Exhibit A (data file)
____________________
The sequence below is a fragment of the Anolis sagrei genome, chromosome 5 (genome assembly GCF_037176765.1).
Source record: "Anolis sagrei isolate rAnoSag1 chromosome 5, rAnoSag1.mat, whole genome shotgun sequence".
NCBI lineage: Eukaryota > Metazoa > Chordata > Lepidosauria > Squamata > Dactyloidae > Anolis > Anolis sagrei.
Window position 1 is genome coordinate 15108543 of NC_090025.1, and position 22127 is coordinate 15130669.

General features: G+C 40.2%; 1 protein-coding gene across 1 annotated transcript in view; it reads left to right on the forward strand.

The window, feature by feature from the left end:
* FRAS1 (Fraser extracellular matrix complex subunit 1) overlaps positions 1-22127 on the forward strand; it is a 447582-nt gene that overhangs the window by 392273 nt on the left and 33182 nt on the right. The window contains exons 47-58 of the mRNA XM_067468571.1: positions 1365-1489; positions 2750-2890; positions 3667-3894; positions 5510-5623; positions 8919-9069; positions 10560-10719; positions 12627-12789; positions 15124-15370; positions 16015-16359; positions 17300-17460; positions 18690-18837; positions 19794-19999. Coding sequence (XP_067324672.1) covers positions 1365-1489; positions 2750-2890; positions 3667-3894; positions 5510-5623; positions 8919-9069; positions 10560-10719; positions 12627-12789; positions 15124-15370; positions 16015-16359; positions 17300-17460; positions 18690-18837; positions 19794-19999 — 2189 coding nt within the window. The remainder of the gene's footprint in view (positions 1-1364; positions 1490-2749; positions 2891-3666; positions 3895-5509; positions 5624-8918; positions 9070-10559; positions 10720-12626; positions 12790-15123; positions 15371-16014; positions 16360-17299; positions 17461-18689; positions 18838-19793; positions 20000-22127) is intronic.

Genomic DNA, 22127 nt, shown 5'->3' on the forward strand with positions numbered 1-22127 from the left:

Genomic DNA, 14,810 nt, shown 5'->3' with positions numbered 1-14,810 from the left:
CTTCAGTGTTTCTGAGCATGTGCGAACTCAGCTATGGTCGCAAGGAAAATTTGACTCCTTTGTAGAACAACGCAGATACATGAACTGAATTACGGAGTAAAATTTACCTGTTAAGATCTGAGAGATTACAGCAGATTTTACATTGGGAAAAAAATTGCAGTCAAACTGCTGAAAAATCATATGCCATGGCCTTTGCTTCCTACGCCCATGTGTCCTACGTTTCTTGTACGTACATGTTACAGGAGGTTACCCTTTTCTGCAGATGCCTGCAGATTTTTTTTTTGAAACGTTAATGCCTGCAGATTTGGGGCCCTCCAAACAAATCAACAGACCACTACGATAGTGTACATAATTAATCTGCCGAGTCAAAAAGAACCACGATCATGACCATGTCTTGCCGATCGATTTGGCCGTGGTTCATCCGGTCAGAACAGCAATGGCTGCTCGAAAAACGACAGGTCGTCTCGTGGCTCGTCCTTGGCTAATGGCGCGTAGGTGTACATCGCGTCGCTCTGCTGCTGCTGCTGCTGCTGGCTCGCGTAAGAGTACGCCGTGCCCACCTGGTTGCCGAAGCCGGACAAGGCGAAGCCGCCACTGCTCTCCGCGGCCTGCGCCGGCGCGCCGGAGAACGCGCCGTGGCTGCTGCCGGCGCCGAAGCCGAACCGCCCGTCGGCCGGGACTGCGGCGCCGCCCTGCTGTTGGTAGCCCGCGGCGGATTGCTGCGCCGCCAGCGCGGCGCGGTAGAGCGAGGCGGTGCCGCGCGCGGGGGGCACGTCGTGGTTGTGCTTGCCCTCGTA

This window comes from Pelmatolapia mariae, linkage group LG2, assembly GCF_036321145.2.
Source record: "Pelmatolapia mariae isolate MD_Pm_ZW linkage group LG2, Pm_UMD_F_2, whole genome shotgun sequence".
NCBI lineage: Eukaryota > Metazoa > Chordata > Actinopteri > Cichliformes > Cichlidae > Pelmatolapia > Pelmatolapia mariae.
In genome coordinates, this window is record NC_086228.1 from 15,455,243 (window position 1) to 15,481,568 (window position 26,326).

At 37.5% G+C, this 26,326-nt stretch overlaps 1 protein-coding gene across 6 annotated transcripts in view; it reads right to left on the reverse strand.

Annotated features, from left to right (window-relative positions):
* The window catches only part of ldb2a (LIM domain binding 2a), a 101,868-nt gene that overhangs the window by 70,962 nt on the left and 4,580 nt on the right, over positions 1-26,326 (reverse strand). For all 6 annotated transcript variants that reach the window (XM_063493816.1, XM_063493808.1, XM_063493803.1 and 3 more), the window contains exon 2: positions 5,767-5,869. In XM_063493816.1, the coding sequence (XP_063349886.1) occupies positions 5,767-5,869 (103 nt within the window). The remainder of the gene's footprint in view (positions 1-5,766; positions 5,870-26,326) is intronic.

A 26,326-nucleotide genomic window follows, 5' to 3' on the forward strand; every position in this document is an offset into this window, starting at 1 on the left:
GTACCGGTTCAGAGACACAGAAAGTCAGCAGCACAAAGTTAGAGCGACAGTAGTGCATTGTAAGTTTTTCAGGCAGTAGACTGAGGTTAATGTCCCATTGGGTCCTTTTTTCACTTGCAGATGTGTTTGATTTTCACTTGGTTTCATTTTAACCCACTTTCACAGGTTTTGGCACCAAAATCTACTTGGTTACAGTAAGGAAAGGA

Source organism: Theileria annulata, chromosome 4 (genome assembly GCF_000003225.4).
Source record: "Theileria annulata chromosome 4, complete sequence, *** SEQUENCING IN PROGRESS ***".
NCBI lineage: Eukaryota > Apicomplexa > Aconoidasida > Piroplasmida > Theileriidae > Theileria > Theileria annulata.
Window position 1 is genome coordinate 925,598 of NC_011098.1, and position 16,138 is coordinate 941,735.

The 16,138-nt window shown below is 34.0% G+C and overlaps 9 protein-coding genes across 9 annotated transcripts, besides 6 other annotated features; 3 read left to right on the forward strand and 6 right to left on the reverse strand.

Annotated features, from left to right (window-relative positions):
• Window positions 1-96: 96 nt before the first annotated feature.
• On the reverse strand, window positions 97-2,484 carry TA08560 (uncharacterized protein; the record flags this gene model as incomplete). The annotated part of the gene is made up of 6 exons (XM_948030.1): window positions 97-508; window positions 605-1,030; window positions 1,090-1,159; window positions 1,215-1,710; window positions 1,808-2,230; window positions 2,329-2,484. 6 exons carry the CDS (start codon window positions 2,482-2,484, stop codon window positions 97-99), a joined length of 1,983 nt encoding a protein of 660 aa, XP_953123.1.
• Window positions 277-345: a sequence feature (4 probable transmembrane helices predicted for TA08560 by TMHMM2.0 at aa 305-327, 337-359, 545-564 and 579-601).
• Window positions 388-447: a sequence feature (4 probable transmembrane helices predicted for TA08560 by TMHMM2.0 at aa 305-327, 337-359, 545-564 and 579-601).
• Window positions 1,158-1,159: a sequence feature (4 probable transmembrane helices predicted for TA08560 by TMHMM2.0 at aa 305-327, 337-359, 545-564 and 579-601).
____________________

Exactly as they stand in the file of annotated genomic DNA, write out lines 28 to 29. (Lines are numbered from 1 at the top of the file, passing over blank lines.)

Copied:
• Window positions 277-345: a sequence feature (4 probable transmembrane helices predicted for TA08560 by TMHMM2.0 at aa 305-327, 337-359, 545-564 and 579-601).
• Window positions 388-447: a sequence feature (4 probable transmembrane helices predicted for TA08560 by TMHMM2.0 at aa 305-327, 337-359, 545-564 and 579-601).